This salad dressing is Atomic Age stuff.  1950’s/1960’s Steak House Salad Dressing. Red flocked wall paper, dark woods and antique mirrors, with burly middle-aged male waiters. Men with coats and ties, ladies in cocktail dresses, stoles and alligator clutch-purses.  Ashtrays on the table.  Rumaki appetizers. This is no-BS salad dressing that “Mad Men” ordered, followed by “I’ll have a bourbon and water and the lady will have a Vodka Martini, up”.  This dressing has been pretty much a family secret (except I think I’m the only one in the family that’s ever made it besides my Dad, who passed in 2000).  I had friends, girlfriends, girlfriend’s moms and others ask me for this recipe for years. Continue reading

"White" Chicken Cacciatore

My Mother and Father were intensely fond of this recipe. I was 6 years old, and we were going to Europe on the Cristoforo Colombo. Dad always wanted to do a “Grand Tour” of Europe, and in 1967 he was 56 and had multiple hotels in small towns in Arizona, was finally secure and wanted to do the big trip and visit his homeland and relatives in Crnagora (Montenegro).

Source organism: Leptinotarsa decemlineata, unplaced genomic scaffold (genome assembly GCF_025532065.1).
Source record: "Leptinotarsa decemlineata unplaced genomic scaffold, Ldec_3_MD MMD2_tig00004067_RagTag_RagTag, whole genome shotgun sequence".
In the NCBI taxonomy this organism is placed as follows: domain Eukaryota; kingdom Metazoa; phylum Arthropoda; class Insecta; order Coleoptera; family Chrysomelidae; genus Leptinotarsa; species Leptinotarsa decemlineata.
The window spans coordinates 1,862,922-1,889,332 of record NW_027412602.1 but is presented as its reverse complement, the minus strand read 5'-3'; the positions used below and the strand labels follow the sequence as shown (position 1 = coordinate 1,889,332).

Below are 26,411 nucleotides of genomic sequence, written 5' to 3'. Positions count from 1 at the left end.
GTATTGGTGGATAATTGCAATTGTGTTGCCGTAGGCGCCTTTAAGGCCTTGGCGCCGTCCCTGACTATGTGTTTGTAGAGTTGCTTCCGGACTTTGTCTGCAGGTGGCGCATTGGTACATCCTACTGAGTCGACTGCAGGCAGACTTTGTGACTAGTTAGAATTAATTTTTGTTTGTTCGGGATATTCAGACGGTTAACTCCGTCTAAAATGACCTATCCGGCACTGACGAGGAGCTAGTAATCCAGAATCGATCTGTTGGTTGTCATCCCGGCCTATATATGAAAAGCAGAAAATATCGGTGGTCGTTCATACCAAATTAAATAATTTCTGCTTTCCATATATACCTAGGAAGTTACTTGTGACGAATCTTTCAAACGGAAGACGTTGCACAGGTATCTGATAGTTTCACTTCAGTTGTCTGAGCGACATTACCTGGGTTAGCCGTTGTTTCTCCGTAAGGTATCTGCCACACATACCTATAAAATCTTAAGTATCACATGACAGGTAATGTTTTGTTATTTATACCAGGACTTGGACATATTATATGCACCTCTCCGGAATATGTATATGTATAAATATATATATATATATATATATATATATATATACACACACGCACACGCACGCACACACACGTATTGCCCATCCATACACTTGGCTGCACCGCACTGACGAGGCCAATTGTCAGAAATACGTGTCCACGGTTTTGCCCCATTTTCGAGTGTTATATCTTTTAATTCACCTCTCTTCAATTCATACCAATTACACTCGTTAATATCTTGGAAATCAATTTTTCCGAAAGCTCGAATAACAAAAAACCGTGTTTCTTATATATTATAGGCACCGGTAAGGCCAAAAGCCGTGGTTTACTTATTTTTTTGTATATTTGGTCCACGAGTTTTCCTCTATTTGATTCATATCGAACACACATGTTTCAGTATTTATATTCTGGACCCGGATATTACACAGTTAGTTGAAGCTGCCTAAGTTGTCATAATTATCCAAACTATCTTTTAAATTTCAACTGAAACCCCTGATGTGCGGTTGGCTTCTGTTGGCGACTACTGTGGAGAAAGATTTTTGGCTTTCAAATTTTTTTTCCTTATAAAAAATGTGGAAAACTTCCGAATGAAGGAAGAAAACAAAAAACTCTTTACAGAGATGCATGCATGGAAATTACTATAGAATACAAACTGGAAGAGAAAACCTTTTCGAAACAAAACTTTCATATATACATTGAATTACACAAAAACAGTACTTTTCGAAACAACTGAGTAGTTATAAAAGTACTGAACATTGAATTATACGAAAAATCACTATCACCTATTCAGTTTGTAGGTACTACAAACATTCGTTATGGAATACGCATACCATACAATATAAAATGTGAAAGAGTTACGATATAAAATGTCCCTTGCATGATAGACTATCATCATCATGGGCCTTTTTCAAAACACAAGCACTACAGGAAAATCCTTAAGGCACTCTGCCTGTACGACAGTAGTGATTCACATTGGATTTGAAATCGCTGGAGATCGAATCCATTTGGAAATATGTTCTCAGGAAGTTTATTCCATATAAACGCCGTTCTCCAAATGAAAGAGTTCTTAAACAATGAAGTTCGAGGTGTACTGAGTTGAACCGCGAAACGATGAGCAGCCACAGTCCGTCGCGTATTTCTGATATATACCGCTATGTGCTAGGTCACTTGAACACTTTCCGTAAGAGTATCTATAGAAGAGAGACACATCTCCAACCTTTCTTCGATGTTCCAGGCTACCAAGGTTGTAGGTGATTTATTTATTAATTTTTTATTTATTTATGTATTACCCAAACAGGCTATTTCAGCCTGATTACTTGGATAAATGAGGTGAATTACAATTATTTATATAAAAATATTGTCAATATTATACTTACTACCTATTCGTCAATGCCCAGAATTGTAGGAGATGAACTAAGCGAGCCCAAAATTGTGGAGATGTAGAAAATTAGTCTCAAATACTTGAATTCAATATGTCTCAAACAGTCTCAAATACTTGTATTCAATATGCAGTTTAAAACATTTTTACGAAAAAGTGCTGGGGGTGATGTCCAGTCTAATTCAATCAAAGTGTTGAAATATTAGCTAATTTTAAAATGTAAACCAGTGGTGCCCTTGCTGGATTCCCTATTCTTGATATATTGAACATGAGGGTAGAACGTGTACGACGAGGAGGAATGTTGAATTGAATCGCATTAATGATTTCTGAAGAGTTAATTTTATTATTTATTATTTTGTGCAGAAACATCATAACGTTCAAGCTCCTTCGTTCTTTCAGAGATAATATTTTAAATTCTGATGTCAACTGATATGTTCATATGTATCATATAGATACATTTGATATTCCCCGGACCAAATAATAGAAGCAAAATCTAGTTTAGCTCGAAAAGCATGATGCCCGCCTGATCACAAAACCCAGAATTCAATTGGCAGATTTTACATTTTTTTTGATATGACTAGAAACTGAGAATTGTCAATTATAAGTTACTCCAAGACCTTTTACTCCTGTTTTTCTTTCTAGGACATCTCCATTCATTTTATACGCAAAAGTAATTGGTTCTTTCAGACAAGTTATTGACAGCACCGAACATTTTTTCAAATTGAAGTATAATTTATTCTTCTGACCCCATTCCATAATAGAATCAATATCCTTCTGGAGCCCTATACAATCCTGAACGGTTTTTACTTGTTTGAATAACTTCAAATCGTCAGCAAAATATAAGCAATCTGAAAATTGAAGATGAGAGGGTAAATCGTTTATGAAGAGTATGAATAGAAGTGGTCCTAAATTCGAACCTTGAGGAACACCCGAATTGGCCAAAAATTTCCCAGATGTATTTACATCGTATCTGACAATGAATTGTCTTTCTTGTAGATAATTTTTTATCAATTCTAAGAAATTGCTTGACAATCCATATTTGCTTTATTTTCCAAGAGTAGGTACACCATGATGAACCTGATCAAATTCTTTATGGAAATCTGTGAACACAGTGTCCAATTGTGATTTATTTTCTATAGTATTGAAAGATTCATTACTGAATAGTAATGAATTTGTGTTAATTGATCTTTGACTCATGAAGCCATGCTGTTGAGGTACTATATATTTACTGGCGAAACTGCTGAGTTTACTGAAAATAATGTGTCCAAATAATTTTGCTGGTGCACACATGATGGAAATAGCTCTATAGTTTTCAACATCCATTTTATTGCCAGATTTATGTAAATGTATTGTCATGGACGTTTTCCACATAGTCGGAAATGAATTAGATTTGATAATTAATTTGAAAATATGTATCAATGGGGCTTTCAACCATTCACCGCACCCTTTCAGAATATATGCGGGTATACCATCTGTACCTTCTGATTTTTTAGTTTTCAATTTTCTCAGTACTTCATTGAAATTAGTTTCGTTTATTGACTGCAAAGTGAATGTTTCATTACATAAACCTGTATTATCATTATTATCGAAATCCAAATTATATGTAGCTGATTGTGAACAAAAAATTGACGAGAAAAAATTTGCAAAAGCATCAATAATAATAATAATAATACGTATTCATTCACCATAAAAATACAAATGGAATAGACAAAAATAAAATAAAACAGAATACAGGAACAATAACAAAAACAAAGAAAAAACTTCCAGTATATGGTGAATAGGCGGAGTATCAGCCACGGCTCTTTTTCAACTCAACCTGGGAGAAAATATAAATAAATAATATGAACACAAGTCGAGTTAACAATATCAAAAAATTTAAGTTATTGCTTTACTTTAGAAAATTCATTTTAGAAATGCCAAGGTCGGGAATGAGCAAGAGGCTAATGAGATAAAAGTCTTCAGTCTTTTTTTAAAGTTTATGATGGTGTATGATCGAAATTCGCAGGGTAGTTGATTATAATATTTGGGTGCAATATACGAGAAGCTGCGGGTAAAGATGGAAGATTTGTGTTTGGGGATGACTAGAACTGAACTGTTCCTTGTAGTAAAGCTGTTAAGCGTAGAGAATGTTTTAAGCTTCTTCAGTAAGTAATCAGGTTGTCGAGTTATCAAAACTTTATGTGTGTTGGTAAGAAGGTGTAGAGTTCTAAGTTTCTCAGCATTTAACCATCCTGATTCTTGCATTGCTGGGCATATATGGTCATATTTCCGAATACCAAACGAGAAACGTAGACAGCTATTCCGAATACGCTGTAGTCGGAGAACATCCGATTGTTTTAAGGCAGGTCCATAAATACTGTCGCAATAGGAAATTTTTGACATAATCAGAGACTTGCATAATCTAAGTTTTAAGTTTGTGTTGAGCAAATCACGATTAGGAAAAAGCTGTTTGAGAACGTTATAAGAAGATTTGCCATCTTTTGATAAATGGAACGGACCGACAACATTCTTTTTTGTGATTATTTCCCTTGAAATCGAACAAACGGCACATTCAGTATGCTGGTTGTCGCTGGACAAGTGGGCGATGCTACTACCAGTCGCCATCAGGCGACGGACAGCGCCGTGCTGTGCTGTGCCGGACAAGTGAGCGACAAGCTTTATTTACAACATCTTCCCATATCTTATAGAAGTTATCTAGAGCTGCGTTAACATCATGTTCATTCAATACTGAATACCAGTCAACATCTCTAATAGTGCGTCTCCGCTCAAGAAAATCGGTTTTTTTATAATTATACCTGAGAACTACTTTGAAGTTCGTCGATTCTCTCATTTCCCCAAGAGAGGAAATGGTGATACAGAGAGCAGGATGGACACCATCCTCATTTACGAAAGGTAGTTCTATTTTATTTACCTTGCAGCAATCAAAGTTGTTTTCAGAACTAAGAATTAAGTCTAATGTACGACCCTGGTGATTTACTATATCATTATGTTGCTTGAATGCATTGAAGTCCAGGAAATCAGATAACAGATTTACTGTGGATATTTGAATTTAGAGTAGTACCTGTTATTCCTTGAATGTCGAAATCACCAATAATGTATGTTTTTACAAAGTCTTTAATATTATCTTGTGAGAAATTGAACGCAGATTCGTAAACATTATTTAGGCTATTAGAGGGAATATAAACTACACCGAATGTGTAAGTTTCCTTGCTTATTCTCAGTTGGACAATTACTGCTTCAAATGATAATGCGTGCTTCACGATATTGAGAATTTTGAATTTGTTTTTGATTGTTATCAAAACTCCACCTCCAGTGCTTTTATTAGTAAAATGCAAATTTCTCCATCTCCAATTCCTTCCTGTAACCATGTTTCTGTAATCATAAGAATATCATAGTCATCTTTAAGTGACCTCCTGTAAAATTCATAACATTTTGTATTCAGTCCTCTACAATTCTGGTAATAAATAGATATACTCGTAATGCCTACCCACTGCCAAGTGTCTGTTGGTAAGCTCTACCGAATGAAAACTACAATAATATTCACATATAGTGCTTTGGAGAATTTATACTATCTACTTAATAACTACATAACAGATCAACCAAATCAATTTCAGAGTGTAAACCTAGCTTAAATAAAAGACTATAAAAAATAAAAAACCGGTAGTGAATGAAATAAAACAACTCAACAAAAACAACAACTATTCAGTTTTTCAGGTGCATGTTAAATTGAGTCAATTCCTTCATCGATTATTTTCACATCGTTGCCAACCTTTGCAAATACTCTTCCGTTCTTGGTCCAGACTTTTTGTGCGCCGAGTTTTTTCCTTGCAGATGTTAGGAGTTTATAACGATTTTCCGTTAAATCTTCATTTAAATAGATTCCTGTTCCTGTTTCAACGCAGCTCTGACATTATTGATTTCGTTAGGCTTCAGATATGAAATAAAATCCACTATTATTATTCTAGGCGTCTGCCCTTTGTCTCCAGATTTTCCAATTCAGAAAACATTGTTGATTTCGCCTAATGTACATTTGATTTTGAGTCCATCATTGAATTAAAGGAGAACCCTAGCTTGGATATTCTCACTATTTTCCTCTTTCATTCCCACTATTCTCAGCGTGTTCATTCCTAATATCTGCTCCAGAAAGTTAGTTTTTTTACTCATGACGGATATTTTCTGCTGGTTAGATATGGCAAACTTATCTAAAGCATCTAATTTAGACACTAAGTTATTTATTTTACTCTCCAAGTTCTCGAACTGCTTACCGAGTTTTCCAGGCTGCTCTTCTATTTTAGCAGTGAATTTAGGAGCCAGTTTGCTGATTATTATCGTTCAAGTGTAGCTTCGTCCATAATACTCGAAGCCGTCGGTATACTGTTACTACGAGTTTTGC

On the way over, a Chicken Cacciatore was served and Dad really thought is was the cat’s pajamas. He had the habit of getting up at the crack of dawn, and he loved talking to cooks and kitchens, and had a way of just getting along with everyone, everywhere and could completely relate at a level that I just don’t have the talent for.

So he talked the chef out of the his personal Cacciatore Recipe, promising never to publish it and only use it in his restaurant in Miami, Arizona.

Which he did. Dad’s been gone since Halloween in 2000, the Cristoforo Colombo has been shredded into razor blades, file cabinets and other metal parts. I don’t know if the chef is still alive, and if he is, I’m sorry in advance, but this is such a good recipe, I want to share. Continue reading